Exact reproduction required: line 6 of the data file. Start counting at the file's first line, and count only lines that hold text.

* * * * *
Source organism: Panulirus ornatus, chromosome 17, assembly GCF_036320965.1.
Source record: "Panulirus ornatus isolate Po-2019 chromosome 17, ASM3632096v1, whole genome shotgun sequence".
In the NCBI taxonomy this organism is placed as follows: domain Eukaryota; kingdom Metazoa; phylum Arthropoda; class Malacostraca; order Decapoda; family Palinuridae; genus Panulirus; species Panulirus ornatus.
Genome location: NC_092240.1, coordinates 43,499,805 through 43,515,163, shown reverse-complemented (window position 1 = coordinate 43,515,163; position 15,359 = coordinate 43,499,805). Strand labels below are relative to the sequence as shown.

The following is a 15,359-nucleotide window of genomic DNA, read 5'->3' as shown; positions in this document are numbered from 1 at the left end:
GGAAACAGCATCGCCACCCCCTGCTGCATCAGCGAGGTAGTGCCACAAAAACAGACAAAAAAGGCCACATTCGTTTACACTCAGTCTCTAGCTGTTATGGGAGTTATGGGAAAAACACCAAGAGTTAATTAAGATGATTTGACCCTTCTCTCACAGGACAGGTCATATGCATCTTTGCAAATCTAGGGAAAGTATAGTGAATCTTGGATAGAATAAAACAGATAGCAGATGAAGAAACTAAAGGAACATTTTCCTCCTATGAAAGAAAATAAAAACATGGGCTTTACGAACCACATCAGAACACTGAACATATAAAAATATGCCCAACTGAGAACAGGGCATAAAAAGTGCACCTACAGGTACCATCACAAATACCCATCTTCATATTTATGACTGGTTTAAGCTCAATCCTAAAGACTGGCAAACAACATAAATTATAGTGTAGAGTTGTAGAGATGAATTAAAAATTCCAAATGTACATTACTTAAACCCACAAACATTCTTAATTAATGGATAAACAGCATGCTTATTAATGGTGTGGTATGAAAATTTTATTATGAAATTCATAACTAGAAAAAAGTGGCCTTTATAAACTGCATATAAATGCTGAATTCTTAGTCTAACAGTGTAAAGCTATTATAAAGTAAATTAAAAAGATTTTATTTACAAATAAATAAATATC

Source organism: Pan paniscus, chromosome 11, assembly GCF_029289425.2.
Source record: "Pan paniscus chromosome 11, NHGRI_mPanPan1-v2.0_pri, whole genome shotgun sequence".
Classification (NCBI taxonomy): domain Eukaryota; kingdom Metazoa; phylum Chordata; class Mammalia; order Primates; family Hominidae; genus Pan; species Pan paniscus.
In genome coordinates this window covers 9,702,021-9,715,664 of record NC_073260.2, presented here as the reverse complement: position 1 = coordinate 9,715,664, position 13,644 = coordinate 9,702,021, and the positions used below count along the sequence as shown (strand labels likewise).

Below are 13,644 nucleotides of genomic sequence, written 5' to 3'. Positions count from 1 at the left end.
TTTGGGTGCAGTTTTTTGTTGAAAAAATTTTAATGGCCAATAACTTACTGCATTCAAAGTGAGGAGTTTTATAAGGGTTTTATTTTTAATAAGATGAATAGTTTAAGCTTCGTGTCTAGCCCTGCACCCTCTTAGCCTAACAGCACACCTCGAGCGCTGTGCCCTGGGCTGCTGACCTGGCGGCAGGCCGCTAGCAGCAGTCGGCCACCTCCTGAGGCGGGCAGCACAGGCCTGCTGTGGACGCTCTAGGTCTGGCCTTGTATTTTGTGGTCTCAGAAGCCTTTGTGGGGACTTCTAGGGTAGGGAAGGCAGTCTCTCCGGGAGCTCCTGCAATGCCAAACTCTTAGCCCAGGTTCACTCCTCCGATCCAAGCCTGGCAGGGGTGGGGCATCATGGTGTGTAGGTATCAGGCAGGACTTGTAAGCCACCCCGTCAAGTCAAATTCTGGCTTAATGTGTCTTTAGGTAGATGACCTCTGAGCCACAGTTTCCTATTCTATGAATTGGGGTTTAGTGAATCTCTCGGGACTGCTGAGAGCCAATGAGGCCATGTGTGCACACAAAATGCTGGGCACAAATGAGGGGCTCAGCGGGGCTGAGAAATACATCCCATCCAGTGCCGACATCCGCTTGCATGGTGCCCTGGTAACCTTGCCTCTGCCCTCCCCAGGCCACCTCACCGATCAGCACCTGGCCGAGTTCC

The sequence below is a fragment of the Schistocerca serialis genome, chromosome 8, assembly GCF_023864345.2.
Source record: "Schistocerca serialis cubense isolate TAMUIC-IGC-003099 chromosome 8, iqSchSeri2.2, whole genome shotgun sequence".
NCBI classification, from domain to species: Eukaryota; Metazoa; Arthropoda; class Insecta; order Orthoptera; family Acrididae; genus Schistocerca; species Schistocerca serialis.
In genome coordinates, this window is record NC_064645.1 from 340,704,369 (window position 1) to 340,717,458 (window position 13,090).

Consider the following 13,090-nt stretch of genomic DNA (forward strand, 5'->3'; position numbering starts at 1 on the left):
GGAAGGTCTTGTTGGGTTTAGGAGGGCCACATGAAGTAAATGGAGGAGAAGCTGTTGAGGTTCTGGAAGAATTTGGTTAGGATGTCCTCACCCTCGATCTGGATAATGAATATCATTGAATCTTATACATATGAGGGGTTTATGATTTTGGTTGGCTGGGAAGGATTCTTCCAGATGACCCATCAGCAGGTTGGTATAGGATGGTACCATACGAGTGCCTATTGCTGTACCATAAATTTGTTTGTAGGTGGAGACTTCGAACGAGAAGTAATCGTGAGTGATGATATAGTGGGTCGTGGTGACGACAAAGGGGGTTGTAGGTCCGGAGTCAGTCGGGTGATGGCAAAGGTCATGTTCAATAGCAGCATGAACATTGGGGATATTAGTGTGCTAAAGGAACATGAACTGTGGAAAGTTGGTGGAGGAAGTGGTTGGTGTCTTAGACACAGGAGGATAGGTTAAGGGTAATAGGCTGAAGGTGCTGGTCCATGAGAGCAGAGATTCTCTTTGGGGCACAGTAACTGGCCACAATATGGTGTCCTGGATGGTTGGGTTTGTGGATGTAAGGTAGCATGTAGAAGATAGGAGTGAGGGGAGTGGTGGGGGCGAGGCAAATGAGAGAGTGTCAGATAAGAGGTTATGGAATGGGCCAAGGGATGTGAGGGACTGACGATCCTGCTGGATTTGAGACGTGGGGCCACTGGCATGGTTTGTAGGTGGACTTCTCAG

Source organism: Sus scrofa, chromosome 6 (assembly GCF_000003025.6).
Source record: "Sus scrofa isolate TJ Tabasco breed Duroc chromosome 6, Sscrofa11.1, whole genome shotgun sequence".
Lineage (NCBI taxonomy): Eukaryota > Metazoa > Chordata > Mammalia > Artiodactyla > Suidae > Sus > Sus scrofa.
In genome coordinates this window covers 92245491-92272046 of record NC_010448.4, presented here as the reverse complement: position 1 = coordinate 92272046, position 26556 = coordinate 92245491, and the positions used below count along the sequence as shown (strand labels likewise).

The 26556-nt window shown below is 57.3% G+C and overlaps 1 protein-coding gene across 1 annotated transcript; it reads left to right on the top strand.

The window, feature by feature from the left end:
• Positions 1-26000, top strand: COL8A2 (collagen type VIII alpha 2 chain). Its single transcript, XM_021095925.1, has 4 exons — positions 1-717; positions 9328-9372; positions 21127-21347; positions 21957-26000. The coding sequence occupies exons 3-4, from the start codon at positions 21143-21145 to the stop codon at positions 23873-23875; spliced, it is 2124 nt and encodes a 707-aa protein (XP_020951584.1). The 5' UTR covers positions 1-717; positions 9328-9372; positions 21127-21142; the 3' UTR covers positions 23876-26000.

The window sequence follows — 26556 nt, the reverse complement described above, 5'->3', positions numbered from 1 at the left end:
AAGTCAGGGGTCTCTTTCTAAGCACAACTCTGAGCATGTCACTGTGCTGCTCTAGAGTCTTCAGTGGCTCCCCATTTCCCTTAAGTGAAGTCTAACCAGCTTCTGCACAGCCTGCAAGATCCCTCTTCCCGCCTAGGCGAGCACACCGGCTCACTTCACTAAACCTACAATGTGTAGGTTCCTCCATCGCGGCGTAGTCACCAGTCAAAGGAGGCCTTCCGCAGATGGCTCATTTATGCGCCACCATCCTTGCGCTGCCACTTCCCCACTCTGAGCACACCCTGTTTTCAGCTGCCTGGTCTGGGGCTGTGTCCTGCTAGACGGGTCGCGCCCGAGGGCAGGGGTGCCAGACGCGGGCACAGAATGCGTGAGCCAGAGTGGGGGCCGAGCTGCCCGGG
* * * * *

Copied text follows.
GGAAACAGCATCGCCACCCCCTGCTGCATCAGCGAGGTAGTGCCACAAAAACAGACAAAAAAGGCCACATTCGTTTACACTCAGTCTCTAGCTGTTATGGGAGTTATGGGAAAAACACCAAGAGTTAATTAAGATGATTTGACCCTTCTCTCACAGGACAGGTCATATGCATCTTTGCAAATCTAGGGAAAGTATAGTGAATCTTGGATAGAATAAAACAGATAGCAGATGAAGAAACTAAAGGAACATTTTCCTCCTATGAAAGAAAATAAAAACATGGGCTTTACGAACCACATCAGAACACTGAACATATAAAAATATGCCCAACTGAGAACAGGGCATAAAAAGTGCACCTACAGGTACCATCACAAATACCCATCTTCATATTTATGACTGGTTTAAGCTCAATCCTAAAGACTGGCAAACAACATAAATTATAGTGTAGAGTTGTAGAGATGAATTAAAAATTCCAAATGTACATTACTTAAACCCACAAACATTCTTAATTAATGGATAAACAGCATGCTTATTAATGGTGTGGTATGAAAATTTTATTATGAAATTCATAACTAGAAAAAAGTGGCCTTTATAAACTGCATATAAATGCTGAATTCTTAGTCTAACAGTGTAAAGCTATTATAAAGTAAATTAAAAAGATTTTATTTACAAATAAATAAATATC